The two icons on the farthest right of the header bar split the editor into either horizontal or vertical panes. There is no icon for undoing the split, an annoying omission. To return the editor to a single pane, choose View -> Layout -> No Split or press Ctrl-‘.
Options for changing the font and formatting lie above the header bar. These are very basic options, fewer than those in Microsoft WordPad. Remember that novels, even (or especially) high-brow literary novels, seldom use complex formatting. The font and formatting options provided by Scrivener should be adequate for all but the most cutting-edge experimental fiction.
Above the font and formatting options is the Group Mode segmented control. This bar has icons for viewing how the documents are organized, adding documents, removing documents, and seeing metadata. More on those in a moment.
The binder is to the left of the editor. Think of it as an interactive table of contents. Unlike the editor, which gives an immediate view of the actual text of the novel, the binder gives a global view of the structure of the entire novel, showing the chapters and where they go. It shows the parts of the novel in the same way that the File Explorer in Microsoft Windows shows files. Arrows to the left of the icons can be clicked to show or hide the hierarchy of documents. One can also drag and drop documents to re-order events in the story.
Pro tip. The tutorial hints that it is easy to lose ones way in the binder. This is no idle warning; I learned this the hard way. Pressing Ctrl-Shift-8 or choosing “Reveal in Binder” from the View menu will show the editor’s current place in the binder.
To create a new document, meaning a discrete piece of text for your novel, invoke the Add New Text command by pressing Ctrl-N or by pressing the green plus sign in the group mode segmented control and choosing Add New Text. Choosing Add New Folder from that same icon or pressing Ctrl-Shift-N will create a new folder in the binder. Not only can you place documents in folders, you can also place documents in other documents. Folders and documents are so similar that the bottom of the Documents menu has a Convert option for turning documents into folders and vice versa.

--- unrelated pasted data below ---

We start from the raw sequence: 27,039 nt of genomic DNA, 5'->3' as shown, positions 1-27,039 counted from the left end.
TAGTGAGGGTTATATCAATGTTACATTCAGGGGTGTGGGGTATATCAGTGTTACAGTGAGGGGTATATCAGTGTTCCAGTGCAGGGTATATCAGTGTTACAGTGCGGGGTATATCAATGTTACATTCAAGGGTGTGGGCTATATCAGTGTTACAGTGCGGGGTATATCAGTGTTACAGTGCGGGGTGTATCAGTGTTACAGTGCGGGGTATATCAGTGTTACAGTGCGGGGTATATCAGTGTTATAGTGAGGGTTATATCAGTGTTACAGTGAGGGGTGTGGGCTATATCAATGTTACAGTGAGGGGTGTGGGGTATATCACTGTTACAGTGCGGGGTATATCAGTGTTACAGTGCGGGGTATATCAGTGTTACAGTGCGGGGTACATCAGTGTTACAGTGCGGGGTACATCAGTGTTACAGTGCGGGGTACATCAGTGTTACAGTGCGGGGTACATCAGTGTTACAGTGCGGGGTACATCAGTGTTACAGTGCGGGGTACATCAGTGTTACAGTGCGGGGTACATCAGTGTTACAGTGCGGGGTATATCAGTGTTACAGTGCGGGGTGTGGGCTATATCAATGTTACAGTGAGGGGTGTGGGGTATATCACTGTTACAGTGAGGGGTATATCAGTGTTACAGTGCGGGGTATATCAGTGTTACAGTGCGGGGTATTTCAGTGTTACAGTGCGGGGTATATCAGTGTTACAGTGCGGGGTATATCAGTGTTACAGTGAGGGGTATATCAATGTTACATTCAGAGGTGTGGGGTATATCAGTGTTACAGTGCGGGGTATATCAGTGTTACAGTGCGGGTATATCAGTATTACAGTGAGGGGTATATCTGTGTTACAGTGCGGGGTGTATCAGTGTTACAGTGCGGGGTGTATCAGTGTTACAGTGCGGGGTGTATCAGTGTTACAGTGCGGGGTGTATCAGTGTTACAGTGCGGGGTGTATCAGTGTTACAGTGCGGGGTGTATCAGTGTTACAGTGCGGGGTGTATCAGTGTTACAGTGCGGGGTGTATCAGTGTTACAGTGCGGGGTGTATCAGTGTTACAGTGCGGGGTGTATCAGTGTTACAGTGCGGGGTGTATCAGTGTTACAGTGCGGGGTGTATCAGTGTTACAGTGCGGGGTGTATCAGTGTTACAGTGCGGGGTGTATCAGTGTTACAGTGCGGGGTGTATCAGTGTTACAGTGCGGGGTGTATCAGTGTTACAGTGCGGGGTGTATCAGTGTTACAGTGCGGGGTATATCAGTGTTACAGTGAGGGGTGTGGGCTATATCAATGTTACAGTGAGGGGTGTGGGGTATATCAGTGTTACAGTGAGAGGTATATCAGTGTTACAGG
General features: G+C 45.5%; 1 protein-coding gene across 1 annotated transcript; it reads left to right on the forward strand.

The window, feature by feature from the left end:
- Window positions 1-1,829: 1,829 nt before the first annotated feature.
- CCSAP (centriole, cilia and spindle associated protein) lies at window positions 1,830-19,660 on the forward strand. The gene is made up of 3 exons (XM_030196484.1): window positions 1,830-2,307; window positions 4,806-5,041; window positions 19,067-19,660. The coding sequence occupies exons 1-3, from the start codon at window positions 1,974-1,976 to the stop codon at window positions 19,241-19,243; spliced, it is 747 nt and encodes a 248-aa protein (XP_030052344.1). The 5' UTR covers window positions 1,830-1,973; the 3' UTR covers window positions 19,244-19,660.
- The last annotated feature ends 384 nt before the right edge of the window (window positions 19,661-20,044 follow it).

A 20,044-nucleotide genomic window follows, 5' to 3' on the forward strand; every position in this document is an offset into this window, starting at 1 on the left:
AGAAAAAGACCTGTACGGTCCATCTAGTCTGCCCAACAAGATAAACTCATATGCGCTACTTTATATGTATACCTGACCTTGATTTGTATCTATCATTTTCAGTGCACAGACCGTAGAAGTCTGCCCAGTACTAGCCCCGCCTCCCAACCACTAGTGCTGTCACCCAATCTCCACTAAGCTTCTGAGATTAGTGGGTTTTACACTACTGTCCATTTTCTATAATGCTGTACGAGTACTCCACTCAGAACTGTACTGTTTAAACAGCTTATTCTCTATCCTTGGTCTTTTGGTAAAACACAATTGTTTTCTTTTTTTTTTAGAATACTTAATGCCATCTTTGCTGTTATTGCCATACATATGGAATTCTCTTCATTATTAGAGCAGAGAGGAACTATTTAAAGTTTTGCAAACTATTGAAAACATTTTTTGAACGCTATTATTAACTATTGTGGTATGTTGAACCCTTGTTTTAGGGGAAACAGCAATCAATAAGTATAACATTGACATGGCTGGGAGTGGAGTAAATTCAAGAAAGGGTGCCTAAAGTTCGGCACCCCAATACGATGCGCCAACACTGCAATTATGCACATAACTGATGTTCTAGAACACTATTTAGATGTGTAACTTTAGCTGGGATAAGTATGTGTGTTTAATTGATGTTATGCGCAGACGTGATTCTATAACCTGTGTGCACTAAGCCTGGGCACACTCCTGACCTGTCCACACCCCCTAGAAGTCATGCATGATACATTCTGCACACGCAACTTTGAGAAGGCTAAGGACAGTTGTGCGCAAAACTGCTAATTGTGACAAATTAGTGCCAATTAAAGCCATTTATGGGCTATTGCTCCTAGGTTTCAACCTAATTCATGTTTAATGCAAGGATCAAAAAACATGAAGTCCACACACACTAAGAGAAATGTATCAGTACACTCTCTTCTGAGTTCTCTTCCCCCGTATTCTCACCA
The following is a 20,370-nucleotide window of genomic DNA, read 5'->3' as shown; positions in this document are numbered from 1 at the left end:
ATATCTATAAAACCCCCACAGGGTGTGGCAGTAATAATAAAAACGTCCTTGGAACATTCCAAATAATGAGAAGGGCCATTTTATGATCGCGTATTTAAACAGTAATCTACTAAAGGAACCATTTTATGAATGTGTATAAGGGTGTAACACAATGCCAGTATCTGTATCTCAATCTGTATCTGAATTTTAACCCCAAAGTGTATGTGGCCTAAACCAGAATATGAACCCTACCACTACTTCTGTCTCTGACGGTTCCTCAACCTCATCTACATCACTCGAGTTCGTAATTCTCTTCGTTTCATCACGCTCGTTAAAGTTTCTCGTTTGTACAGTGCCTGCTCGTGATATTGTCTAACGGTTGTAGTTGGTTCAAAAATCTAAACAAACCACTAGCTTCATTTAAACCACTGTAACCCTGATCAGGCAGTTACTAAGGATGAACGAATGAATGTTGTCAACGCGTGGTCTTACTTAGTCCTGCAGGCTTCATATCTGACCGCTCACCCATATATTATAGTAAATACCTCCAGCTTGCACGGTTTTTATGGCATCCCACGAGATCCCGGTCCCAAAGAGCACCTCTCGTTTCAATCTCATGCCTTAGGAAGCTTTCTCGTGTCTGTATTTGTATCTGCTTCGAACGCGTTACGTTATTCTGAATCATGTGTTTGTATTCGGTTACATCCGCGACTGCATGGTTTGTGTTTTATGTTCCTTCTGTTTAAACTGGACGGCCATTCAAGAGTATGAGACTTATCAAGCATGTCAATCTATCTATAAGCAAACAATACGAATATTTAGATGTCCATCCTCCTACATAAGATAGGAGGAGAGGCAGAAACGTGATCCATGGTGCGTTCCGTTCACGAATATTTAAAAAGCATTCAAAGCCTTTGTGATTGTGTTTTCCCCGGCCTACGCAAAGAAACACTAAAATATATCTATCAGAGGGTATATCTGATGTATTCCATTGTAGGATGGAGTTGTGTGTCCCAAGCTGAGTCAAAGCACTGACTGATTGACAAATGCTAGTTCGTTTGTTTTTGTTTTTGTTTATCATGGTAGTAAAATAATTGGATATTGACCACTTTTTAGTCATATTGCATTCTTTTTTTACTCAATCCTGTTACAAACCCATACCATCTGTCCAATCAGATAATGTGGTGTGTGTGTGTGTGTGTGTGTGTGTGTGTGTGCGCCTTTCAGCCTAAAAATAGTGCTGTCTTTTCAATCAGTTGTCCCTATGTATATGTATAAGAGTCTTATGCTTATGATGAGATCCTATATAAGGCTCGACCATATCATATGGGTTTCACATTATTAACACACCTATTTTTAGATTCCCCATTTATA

By taking advantage of Scrivener’s approach to folders, documents, and sub-documents, you can write Scene 3 of Chapter 8 of Part 2 of Book 6 of Episode 9 of Volume 3 of your great epic trilogy.
The inspector is not on by default when the user starts Scrivener. To activate it, click on View -> Layout -> Show Inspector or press Ctrl-Shift-i.
The inspector keeps track of metadata for each document in the novel. The most important piece of metadata is called the synopsis index card in Scrivener terminology. It is, appropriately enough, displayed as an index card at the top of the inspector. The purpose of the index card is to store a brief overview of the current document. These index cards can be viewed together in order to get a larger view of your book. More on that in the next section.
The inspector also provides version control by means of the snapshot feature. This isn’t as sophisticated as the source control systems familiar to programmers, such as Mercurial or Git. Scrivener’s snapshot system is much simpler, but well-suited to writing stories. Snapshots are like saving your work, except that, instead of saving the whole book, you save just the chapter you are working on. Later, you can retrieve that earlier version without disturbing the rest of your book.